How can I get the piriformis?
With any type of hip flexion, you can reach the piriformis to a degree. The Piriformis is a short and strong outer rotator and a rather weak abductor when the hips are bent. That is, the piriformis works away from the center of the body when you turn the leg outward. This is called external rotation.
Think of a ballet dancer or Charlie Chaplin. In addition to the external rotation as the main task, he also supports the abduction, which means the spreading of the leg to the outside. So if we want to stretch the piriformis, we have to counteract the “working direction” to get length into the muscle. Because of its function as a strong external rotator, it is important to internally rotate the thigh in the hip to maximally stretch the piriformis (see the exercise “Knee to the opposite shoulder”). Hip flexion in combination with external rotation primarily affects the gluteal muscles (see the “Tying the buttocks” exercise). The combination of both stretches, buttocks and piriformis, brings the best results.
Good to know
Before it goes on the stretching exercises, briefly something in their own right: Our training experts Katharina Brinkmann and Nicolai Napolski have written the first guidebook, dealing with the Piriformis syndrome decidedly. The authors have not only collected the most important information on background and genesis, but also developed a specially adapted to the piriformis syndrome exercise concept that presents simple and effective techniques that stretch the shortened muscle, strengthen the pelvic girdle and correct postural damage can. This will teach you how to treat the Piriformis syndrome yourself, so that your pain will soon be a thing of the past.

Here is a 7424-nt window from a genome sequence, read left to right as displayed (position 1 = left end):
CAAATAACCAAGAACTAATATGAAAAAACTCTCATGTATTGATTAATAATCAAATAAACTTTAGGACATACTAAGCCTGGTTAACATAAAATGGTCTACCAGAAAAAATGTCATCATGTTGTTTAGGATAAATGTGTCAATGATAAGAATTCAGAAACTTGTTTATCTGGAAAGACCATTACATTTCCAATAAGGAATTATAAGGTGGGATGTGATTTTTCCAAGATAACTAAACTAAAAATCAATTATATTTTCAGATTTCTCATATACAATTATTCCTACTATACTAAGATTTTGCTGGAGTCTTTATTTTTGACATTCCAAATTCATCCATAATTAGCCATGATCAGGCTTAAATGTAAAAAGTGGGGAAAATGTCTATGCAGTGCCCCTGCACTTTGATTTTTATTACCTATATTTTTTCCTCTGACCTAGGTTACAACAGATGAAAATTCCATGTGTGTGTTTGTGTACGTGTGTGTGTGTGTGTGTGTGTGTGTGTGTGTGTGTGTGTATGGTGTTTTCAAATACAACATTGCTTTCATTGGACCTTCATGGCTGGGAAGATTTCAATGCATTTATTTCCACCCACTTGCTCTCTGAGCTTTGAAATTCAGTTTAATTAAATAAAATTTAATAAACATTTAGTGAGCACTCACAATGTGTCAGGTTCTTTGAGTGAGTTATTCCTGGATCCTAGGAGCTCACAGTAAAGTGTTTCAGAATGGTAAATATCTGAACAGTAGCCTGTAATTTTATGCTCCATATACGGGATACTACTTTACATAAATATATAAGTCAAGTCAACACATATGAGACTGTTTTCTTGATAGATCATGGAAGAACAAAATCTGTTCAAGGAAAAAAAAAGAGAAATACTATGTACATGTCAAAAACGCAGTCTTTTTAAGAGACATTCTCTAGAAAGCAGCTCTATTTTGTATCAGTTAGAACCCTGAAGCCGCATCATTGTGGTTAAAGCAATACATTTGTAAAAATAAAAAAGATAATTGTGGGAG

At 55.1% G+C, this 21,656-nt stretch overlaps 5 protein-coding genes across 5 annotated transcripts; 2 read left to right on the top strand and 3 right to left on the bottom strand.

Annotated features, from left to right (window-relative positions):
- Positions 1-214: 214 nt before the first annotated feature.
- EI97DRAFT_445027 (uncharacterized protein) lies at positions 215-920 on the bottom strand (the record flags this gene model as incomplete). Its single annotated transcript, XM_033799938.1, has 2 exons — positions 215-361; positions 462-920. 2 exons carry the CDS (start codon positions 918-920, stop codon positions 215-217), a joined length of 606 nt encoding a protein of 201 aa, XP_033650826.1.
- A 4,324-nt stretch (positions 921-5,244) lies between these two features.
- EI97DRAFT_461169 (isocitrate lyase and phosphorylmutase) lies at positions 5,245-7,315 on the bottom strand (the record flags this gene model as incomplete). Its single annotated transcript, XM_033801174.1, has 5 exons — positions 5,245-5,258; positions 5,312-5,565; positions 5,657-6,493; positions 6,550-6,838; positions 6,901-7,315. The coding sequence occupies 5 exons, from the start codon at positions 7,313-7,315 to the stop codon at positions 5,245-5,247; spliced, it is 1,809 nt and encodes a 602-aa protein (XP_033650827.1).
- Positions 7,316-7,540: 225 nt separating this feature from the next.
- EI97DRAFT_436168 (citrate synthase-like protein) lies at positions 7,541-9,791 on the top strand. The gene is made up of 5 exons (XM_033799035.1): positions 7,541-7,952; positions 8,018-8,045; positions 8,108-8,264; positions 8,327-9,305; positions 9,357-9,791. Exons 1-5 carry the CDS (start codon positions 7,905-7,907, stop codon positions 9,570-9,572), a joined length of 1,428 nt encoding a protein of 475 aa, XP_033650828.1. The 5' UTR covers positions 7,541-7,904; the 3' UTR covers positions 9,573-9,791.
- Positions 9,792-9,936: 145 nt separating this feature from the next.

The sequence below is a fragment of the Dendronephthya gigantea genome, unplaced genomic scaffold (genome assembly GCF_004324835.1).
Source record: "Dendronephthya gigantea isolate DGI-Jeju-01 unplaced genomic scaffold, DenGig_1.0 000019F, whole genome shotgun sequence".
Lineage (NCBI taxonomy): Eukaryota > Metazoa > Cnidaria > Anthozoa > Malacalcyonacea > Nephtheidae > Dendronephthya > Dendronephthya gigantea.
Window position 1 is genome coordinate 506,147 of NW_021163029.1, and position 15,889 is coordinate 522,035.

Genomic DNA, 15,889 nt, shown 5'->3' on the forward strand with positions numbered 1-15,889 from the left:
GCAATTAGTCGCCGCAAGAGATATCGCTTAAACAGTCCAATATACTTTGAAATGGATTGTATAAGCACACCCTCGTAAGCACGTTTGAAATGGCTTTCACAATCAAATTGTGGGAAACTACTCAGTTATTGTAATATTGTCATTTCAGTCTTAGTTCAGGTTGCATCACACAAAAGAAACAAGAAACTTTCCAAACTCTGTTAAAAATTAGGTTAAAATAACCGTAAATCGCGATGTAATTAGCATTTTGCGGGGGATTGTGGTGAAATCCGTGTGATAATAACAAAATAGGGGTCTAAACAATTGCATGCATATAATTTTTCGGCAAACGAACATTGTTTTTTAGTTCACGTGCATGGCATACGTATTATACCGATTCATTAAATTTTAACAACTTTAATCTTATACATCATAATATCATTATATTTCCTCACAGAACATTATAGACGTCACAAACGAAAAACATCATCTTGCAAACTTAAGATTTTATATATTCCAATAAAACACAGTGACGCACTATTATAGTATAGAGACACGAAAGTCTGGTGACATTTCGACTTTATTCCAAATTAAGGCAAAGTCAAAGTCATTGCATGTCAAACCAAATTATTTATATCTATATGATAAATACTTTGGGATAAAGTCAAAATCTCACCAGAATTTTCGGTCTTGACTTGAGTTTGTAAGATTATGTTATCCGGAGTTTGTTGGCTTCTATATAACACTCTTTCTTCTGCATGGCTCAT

With these exercises you can reach the Piriformis very specifically:
Knee to the opposite shoulder
The thigh here comes into adduction and internal rotation. Pull the left leg at an angle to the upper body. The knee forms a right angle. The right leg is stretched out on the mat or you put your foot close to the buttocks. This second variant relieves the lower back slightly. Grasp your left knee with your right hand and pull it towards the right shoulder. Maintain the right angle in the knee joint. The left buttock half and the shoulders remain on the mat.
Tying the buttocks
Place both feet close to the buttocks. Place the left ankle with the outside on the right thigh. The left knee points outwards. Grasp the right thigh at the back with both hands and pull the right leg as far as comfortable to the upper body ran. You should feel a comfortable stretch on the buttock culture of the right leg.
As you pull your thigh toward you, at the same time push the legs down and press your lower back against the mat.
Now pull the right thigh a bit to the right, thus you reach the targeted Piriformis.
Make sure that your shoulders and your head lie relaxed on the mat.